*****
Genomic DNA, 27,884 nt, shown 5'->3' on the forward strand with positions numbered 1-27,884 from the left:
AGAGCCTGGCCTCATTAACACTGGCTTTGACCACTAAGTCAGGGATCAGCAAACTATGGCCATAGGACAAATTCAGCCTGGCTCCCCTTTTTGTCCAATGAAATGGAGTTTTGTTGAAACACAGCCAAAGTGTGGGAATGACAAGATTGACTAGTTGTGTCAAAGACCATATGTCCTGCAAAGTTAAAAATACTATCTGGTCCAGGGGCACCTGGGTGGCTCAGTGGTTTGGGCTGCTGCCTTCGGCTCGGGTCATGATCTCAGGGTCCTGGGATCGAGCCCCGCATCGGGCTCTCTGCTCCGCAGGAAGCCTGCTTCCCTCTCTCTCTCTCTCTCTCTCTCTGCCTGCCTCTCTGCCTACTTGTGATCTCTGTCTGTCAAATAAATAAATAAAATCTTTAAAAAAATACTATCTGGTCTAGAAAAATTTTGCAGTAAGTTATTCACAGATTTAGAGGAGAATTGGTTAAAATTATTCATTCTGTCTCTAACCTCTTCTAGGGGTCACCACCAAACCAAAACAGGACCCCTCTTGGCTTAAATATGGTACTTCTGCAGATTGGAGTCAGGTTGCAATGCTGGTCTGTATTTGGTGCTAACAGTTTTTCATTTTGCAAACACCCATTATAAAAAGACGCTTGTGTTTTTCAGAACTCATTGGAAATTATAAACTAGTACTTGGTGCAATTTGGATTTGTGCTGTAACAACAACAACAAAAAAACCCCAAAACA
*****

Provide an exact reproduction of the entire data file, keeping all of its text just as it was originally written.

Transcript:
Genomic DNA, 27,884 nt, shown 5'->3' on the forward strand with positions numbered 1-27,884 from the left:
AGAGCCTGGCCTCATTAACACTGGCTTTGACCACTAAGTCAGGGATCAGCAAACTATGGCCATAGGACAAATTCAGCCTGGCTCCCCTTTTTGTCCAATGAAATGGAGTTTTGTTGAAACACAGCCAAAGTGTGGGAATGACAAGATTGACTAGTTGTGTCAAAGACCATATGTCCTGCAAAGTTAAAAATACTATCTGGTCCAGGGGCACCTGGGTGGCTCAGTGGTTTGGGCTGCTGCCTTCGGCTCGGGTCATGATCTCAGGGTCCTGGGATCGAGCCCCGCATCGGGCTCTCTGCTCCGCAGGAAGCCTGCTTCCCTCTCTCTCTCTCTCTCTCTCTCTGCCTGCCTCTCTGCCTACTTGTGATCTCTGTCTGTCAAATAAATAAATAAAATCTTTAAAAAAATACTATCTGGTCTAGAAAAATTTTGCAGTAAGTTATTCACAGATTTAGAGGAGAATTGGTTAAAATTATTCATTCTGTCTCTAACCTCTTCTAGGGGTCACCACCAAACCAAAACAGGACCCCTCTTGGCTTAAATATGGTACTTCTGCAGATTGGAGTCAGGTTGCAATGCTGGTCTGTATTTGGTGCTAACAGTTTTTCATTTTGCAAACACCCATTATAAAAAGACGCTTGTGTTTTTCAGAACTCATTGGAAATTATAAACTAGTACTTGGTGCAATTTGGATTTGTGCTGTAACAACAACAACAAAAAAACCCCAAAACA